If you have contracts with two companies for the same amount, the one that lets you deal direct is going to give you higher take-home cash. Therefore either MS offers a higher rate to make up what goes to the agency, you’ld rather work for MS even at a lower actual pay rate, or you go work elsewhere. The legal crap sucks, but, well, that’s what contracting is.

    Contacting firms are different from placement agencies, though; the latter basically get a bounty for referring you.

    A "contacting firm" sounds suspiciously like just working for a company where developers are assigned to widely varying projects for different customers and tend to work on-site instead of in their own assigned cubical. Hey, it works for some people, but I am amused at the way different forces push towards "consulting" work and then promptly make regular salaried positions more attractive.

  30. anonymous says:

    Xan architect with the Xbox team, after having worked on the Xbox backwards compatibility team (alongside X and others).  So it wasn’t X.

    [Okay, that’s enough. If I wanted people to know who it was I wouldn’t have used a fake name, duh. I can’t believe I had to write that. One more person tries to guess who it is and I’ll delete all future stories about “Bob” from the queue. -Raymond]
    [Names removed under direction of Microsoft HR department. -Raymond]
  31. Lee says:

    "Contracting firms = pimp and you’re their ho. this is not a troll. they can care less about you just like real life pimp. they will whore you out all over the town so why should you be the ho when you can pimp yourself out?"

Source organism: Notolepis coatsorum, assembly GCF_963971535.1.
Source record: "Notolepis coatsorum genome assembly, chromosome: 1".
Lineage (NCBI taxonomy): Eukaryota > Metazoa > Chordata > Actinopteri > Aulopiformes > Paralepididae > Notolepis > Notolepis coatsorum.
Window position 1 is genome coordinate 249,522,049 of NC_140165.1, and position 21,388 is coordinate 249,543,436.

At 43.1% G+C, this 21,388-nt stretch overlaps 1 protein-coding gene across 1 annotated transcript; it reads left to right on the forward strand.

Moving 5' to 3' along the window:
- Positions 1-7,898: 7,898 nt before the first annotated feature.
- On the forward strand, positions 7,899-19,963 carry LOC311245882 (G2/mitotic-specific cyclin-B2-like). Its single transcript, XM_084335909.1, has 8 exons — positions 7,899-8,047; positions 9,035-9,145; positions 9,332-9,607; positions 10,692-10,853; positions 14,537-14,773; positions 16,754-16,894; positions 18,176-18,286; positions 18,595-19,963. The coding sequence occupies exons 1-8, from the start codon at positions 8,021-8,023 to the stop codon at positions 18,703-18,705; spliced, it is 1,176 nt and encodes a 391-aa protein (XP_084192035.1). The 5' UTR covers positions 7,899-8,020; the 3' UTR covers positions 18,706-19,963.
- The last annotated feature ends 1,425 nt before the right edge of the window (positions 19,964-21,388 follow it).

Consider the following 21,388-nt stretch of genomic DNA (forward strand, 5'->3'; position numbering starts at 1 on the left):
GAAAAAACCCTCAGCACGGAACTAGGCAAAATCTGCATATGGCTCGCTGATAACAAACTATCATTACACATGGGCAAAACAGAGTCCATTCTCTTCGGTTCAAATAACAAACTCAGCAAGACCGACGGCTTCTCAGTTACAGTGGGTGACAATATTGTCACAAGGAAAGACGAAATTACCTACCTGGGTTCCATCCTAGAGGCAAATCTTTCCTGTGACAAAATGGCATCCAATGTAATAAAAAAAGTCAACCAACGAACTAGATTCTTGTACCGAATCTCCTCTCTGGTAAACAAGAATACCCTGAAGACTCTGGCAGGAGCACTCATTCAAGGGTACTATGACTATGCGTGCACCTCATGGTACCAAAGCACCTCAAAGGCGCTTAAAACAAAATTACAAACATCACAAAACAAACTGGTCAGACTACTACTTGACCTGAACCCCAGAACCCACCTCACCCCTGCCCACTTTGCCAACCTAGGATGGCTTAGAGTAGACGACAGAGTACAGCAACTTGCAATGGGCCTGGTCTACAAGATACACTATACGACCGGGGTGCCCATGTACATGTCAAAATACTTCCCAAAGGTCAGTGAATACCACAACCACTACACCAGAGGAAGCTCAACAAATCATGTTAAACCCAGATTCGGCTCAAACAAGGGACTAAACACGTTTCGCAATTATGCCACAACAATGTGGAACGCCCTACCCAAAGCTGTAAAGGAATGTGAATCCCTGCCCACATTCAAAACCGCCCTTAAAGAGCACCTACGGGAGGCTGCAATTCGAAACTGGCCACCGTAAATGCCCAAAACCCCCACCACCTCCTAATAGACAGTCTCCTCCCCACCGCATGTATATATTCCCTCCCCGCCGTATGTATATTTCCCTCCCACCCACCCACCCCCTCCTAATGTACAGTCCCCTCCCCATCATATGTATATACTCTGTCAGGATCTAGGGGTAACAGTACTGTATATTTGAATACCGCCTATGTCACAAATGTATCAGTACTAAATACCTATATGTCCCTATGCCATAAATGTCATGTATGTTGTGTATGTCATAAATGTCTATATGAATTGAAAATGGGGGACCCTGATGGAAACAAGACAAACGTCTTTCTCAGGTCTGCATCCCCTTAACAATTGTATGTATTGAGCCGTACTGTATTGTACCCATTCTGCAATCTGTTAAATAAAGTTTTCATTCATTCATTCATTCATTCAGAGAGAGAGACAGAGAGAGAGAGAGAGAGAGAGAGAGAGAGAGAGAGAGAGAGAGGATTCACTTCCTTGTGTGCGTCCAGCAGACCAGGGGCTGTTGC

What are you talking about? Recruitment agencies give me my bread and butter work.  I have my own Limited company in the UK and I never have to go out looking for work, recruitment agencies contact about positions every single day and I’m glad. They sort the contracts, make sure you can do the job, do all the negotiating for me all I do is turn up and get the work.

    Yes doing repeat work for previous employers directly is more lucrative but only slightly and so what if the agency take a percentage of my salary? As long as I’m happy with what I’m getting paid who cares what the client has to shell out.  

    Good agencies work for both the client and the contractor and I think most do a good professional job.  Dunno if they deserve the millions they make but hey thats free enterprise.

  32. once a contractor says:

    I reguarly used to get a position where a company would want to hire me, and then they’d refer me to their contracting agency whould would then try to charge me a massive ‘finders fee’.

    Three times it happened, twice with the same company.

    I could never afford to tell them where to put it.

  33. theregister says:

    An old new thing parody on theregister :)

    http://www.regdeveloper.co.uk/2006/12/04/yule_blogs/

  34. C Gomez says:

    I think the parody would be funny if it wasn’t blatantly insulting.  There’s a difference between respectful chiding and just being a jerk.

  35. Cooney says:

    > X is my guess for this mysterious “Bob.”

    Seconded. I remember finding some of his old code and talking about fixing some bug. The guy I was talking to said “He just paid $10M in taxes – I don’t think he’ll mind”.